feature request: changed flag in statusline #206

stardiviner opened this Issue May 26, 2012 · 20 comments

8 participants


I hope fugitive can give out a flag in statusline indicates that this file in Git or any VCS else is changed (different with file in Vim buffer or Disk).
I always use fugitive to modify config file, etc, sometimes the file is long, I do not know where I modified.
So a statusline flag will notice me. I do not always go to see git diff. It waste time very much. Because usually I just modify, then commit.


Maybe you'd be better off committing with either

:Gcommit -v (in fugitive)
git commit -v (in the shell)

Which shows you the diff you're committing


And this :Gcommit -v is after :Gwrite, I do not want to write before I am sure what I'm doing. and the diff is at the bottom of -v. so this is not a good option.


Until you write to either the index or the work tree git can't tell you whether or not you've changed anything. In that instance you're interested in whether or not you've changed the buffer, which vim supports.


I'm wrong on this. But there is a similar script called "quickfixsigns", it can do similar work.


I've thought about this. In addition to the unpersisted buffer issue you guys have already discussed, there are a couple of caveats:

  1. It requires spawning an external process, so it's potentially slow. This will be an absolute dealbreaker on Windows, and even on *NIX, it'll require us to be diligent about caching (and you know what they say about expiring caches.)

  2. There are a lot of different ways to ask "has this file changed?" What if the changes have already been staged? What about untracked files? Renames and deletions? I started assigning different punctuation marks to different states, and it just got confusing.


The best idea I could come up with is a :Gstatus buffer that keeps itself out of the way for the most part (similar to NERDtree in it's default config) and post- hooks on most :G* actions to update it, but I think you'd run into the same issues with latency.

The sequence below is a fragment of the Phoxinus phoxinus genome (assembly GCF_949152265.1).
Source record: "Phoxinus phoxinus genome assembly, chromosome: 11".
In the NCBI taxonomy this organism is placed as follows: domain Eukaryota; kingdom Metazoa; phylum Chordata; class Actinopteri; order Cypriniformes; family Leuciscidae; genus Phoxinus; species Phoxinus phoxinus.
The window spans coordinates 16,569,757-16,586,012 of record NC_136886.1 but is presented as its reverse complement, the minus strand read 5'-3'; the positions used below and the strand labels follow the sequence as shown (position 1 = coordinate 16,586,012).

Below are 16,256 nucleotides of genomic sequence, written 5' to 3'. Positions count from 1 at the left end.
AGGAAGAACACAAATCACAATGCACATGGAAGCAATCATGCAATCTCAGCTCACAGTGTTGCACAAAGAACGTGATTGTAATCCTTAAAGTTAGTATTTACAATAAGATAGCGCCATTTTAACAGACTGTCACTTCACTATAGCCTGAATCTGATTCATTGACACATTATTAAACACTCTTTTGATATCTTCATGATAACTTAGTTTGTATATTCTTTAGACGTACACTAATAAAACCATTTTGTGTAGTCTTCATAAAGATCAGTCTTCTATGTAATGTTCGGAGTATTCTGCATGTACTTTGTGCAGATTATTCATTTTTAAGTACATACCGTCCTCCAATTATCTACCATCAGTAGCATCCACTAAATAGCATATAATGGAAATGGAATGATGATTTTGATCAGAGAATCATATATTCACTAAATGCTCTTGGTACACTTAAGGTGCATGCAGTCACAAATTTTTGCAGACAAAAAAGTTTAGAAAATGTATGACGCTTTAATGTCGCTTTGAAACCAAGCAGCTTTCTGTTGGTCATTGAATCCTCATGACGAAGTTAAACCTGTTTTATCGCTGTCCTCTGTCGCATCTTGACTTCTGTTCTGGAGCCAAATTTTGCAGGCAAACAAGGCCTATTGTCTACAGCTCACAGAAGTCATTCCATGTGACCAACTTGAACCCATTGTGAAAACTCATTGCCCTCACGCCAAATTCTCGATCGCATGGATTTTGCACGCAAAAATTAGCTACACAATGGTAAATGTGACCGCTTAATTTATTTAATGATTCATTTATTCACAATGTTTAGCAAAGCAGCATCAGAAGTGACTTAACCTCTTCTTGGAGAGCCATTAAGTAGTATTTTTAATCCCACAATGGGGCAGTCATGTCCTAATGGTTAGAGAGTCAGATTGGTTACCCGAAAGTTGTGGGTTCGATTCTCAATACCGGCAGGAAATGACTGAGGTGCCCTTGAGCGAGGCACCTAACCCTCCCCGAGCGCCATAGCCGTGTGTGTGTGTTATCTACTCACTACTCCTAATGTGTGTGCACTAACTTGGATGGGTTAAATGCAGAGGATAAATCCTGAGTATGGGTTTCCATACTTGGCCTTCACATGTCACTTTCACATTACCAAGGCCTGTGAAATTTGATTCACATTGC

Can reference quickfixsigns script, it can show changed signs ahead of linenumber. So similar things can archived in statusline. That's why I post this issus here. I do not know very much on this. I should ask the author of quickfixsigns about this.


quickfixsigns simply displays signs at modified lines according to git diff.


I would like this as well. Ideally, I would like to see the first few characters of:

git status --porcelain ${FILENAME}

(where ${FILENAME} is the filename of the current buffer), in my Powerline.

From Vim with fugitive:

:Git status --porcelain %

For example, on a modified file, this command prints M ${FILENAME} and on an untracked file, ?? ${FILENAME}. It would be sweet to have the M or ?? characters in my Powerline to remind me that the file has un-committed changes, or is untracked, etc.

Personally I'd find this more useful in my editor than which branch I'm on. Showing the branch is a useful reminder, but typically I want to be reminded more frequently that I haven't committed changes.

Thanks for all the awesome tools :)


I've recently switched to using zsh as my default shell, and some of the themes that you get with it make really nice usage of different characters to express the current state of a repo.

https://github.com/robbyrussell/oh-my-zsh/blob/master/themes/muse.zsh-theme shows the various characters used in the theme I'm using right now.